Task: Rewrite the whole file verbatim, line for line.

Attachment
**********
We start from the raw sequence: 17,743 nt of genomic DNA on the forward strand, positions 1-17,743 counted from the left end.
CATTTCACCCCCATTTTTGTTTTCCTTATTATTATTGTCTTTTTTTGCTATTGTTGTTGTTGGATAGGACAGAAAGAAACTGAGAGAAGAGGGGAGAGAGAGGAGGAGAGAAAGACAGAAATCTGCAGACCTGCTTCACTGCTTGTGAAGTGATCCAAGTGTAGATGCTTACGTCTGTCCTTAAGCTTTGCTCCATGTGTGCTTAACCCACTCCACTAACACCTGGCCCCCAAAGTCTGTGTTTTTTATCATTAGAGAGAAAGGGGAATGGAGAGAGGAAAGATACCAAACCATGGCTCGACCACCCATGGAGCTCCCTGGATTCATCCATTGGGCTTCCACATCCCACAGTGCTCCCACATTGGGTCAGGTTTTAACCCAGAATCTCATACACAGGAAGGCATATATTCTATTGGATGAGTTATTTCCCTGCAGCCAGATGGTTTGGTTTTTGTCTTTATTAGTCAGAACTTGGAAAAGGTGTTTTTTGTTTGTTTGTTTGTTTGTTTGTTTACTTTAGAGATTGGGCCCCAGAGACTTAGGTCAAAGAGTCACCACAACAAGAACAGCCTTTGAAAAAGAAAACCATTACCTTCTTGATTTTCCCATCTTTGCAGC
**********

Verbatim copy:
We start from the raw sequence: 17,743 nt of genomic DNA on the forward strand, positions 1-17,743 counted from the left end.
CATTTCACCCCCATTTTTGTTTTCCTTATTATTATTGTCTTTTTTTGCTATTGTTGTTGTTGGATAGGACAGAAAGAAACTGAGAGAAGAGGGGAGAGAGAGGAGGAGAGAAAGACAGAAATCTGCAGACCTGCTTCACTGCTTGTGAAGTGATCCAAGTGTAGATGCTTACGTCTGTCCTTAAGCTTTGCTCCATGTGTGCTTAACCCACTCCACTAACACCTGGCCCCCAAAGTCTGTGTTTTTTATCATTAGAGAGAAAGGGGAATGGAGAGAGGAAAGATACCAAACCATGGCTCGACCACCCATGGAGCTCCCTGGATTCATCCATTGGGCTTCCACATCCCACAGTGCTCCCACATTGGGTCAGGTTTTAACCCAGAATCTCATACACAGGAAGGCATATATTCTATTGGATGAGTTATTTCCCTGCAGCCAGATGGTTTGGTTTTTGTCTTTATTAGTCAGAACTTGGAAAAGGTGTTTTTTGTTTGTTTGTTTGTTTGTTTGTTTACTTTAGAGATTGGGCCCCAGAGACTTAGGTCAAAGAGTCACCACAACAAGAACAGCCTTTGAAAAAGAAAACCATTACCTTCTTGATTTTCCCATCTTTGCAGC